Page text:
“We think it’s the largest feathered animal ever to have been discovered,” remarked Xu.
Previously, the largest known feathered animal was the 500-kilogram Stirton’s Thunder Bird, Dromornis stirtoni, which lived in Australia 8-6 million years ago and was one-third the size of Gigantoraptor.
Because of its large size, this fossil is challenging the prevailing scientific hypothesis that dinosaurs became smaller as they evolved into birds while larger dinosaurs retained less birdlike characteristics.
“This is like having mouse that is the size of a horse or cow,” explained Xu. “It is very important information for us in our efforts to trace the evolution process of dinosaurs to birds. It’s more complicated than we imagined.”
“Normally, when dinosaurs become large in size, they have proportionally stouter limbs and shorter lower legs than their small-sized relatives,” Xu observed. “However, Gigantoraptor has much more slender limbs and longer lower legs than similarly-sized theropods.”
Caudiperyx, Protarchaeopteryx and Gigantoraptor all belong to a group of bird-like dinosaurs known as oviraptors, which were previously known to be human-sized or smaller.
“It’s one of the last groups of dinosaurs that we would expect to be that big,” remarked Mark Norell, curator of paleontology at the American Museum of Natural History in New York City.
But other paleontologists disagree, saying that Gigantoraptor would be a natural step in the evolutionary process of the oviraptors.
“Almost every group that has evolved has tended to evolve giant forms,” observed Philip Currie, a paleontologist at the University of Alberta, Canada.
The typical evolutionary pattern shows that animals tend to become bigger over time because large body size means they have an easier time obtaining food, impressing potential mates and deterring predators. Large size is a disadvantage as well; representing evolutionary trade-offs because bigger animals require more food, larger territories, they produce fewer offspring and they reproduce less often than do smaller animals. As a result, they are more vulnerable to evironmental disturbances, as was the case when the dinosaurs — and Gigantoraptor — went extinct approximately 65 million years ago.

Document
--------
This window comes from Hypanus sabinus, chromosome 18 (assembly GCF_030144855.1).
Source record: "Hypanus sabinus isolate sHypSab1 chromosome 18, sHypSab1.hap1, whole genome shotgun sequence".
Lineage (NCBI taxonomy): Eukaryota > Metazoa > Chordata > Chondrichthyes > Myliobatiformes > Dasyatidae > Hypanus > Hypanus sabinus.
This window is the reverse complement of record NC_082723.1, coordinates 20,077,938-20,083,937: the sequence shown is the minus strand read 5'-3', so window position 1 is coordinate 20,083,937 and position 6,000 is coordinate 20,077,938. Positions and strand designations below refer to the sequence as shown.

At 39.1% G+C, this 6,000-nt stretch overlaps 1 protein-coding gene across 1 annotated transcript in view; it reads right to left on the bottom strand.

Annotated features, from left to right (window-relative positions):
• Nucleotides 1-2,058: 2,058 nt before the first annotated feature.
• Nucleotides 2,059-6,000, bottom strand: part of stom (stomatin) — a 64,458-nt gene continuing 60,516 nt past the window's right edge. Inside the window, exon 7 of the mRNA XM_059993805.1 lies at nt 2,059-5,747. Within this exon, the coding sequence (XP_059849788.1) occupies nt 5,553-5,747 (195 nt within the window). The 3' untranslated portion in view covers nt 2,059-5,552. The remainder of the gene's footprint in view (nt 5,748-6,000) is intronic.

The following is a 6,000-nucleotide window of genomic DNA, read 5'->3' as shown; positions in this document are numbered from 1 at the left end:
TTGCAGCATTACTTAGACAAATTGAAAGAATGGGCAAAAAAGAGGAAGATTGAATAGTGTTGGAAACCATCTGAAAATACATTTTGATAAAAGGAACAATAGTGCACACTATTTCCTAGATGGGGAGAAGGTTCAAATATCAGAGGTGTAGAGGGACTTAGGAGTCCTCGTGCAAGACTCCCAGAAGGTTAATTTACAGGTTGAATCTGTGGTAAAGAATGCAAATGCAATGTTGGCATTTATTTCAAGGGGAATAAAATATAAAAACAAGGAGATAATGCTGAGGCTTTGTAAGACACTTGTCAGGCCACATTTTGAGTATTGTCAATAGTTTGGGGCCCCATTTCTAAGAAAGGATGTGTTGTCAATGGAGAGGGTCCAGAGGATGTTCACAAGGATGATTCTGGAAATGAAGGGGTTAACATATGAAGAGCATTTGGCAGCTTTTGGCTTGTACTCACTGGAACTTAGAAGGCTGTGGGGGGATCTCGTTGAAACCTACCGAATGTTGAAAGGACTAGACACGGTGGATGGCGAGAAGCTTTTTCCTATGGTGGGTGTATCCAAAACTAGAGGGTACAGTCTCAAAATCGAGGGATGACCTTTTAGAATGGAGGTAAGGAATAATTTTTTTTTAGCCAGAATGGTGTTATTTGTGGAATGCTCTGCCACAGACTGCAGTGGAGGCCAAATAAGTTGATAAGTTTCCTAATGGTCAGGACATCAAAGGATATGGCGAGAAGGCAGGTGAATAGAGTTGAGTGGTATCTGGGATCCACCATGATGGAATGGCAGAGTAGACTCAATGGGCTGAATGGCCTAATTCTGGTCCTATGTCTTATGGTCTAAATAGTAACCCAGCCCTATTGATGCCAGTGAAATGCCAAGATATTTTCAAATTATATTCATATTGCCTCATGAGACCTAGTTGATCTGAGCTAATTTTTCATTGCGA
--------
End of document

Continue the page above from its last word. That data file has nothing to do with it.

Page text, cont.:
“It was an unexpected finding,” said Xu of the serendipitous discovery.
The bones were discovered near the city of Erenhot on the Chinese-Mongolian border. Erenhot, which is known for its many fossils, refers to itself as “dinosaur town.” This city will spend more than 100 million yuan ($13.11 million) on a new dinosaur fossil museum this year to attract tourists.
A Chinese man stands near a casting of a fossilized skull and a small scale model depicting the Gigantoraptor erlianensis, whose fossilized bones were uncovered recently in northern China at an unveiling held in Beijing, China.
Image: Calum MacLeod, USA Today.
Xu, X., Tan, Q., Wang, J., Zhao, X., Tan, L. (2007). A gigantic bird-like dinosaur from the Late Cretaceous of China.. Nature, 447, 844-847 | doi:10.1038/nature05849 [PDF].
Associated Press (quotes)
Daily Telegraph (quotes)